Jerry Zezima: It’s not the heat, it’s the stupidity

Tribune Content Agency

Because I am full of hot air, which could earn me a spot as a float in the Macy’s Thanksgiving Day Parade, I have learned not to sweat the small stuff.

Instead, I save it for the big stuff, like installing air conditioners, which works me into such a sweat that I need to turn them on immediately so I won’t pop like a helium balloon and go flying out the window.

That’s why this year, like the previous 21 years we have been in our house, my wife, Sue, and I have vowed to get central air-conditioning next year.

“This is the last time I’m doing this,” I told Sue as we headed for the storage area of the garage, where I dumped the bedroom and office air conditioners after I took them out of their respective windows last year.

“You’re too old,” Sue stated.

“I am not,” I responded defensively, even though I am clearly a geezer. “I just don’t want to wrench my back like I did a few years ago and end up looking like Quasimodo. I have a hunch it will happen again.”

This was the worst year because we rearranged the storage area to make room for a new refrigerator, with the result that the two air conditioners were buried under and surrounded by so much stuff that, if it were put on a scale at a truck stop, the stuff would have outweighed the air conditioners.

And trust me, each unit weighs approximately as much as a baby grand piano, which I can’t even play.

Since we have been waiting during the quarantine for a new kitchen cabinet to be installed, the stuff included enough dishes to feed the entire population of Liechtenstein if we invited them over for dinner. For this and other reasons that made no sense, there also were coffee cups, soup bowls, a sugar bowl, three chairs, a large metal pot, toilet paper, popcorn, a stool, board games, paper towels, Christmas lights, Easter baskets, a wreath, several tote bags and a big plastic bin filled with Christmas decorations.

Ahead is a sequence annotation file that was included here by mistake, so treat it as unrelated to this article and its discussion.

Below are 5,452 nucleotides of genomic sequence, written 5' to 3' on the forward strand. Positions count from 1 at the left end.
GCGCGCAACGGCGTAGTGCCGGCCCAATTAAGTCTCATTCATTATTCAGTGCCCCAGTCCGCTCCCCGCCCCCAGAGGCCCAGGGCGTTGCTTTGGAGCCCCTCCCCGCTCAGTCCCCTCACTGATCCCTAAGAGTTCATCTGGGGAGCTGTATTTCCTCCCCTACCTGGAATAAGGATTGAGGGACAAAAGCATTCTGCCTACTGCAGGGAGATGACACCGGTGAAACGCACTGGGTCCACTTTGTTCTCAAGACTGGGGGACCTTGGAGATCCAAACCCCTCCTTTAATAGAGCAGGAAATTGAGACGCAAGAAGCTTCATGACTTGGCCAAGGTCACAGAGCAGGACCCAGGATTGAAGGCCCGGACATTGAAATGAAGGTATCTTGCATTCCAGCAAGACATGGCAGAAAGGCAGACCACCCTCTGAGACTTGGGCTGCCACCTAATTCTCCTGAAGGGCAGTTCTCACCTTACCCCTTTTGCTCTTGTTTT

“You can maneuver your way around this stuff,” Sue said.

“I can’t maneuver around you,” I said as she stood in my way.

“You’re always looking for the easy way out,” Sue replied.

“There is no easy way out of this,” I noted as we cleared a path.

With each unit, I squatted, tried to get a firm grasp, gritted my teeth and, with a jerk (me), rose to my feet, one of which, I was sure, would be flattened like roadkill if I dropped the metal monstrosity.

Through the garage, the laundry room, the kitchen, the family room and the front hallway I lurched, resting at the bottom of the stairs before climbing the domestic equivalent of Mount Everest.

It was a miracle I didn’t rupture a vital organ.

I got the bedroom AC in the window, which I took the precaution to open first, but had to take it back out when Sue noticed that it was resting so precariously on the sill that it would undoubtedly wait until I was outside, directly underneath, before falling two stories onto my skull, which wouldn’t faze me but would damage the unit so badly that I’d have to buy a new one.

I repeated this process with the office AC, the installation of which required me to move a bookcase — after taking out all the books, of course — so I could plug the stupid thing in.

Both are working nicely, making the upstairs comfortable for sleeping and working, which I often do simultaneously, but this time I mean it: Next year, we’re getting central air.

“If not,” I told Sue, “I will definitely lose my cool.”


Jerry Zezima writes a humor column for Hearst Connecticut Media and is the author of four books. His latest is “Nini and Poppie’s Excellent Adventures.” Email: Blog:


©2020 Jerry Zezima

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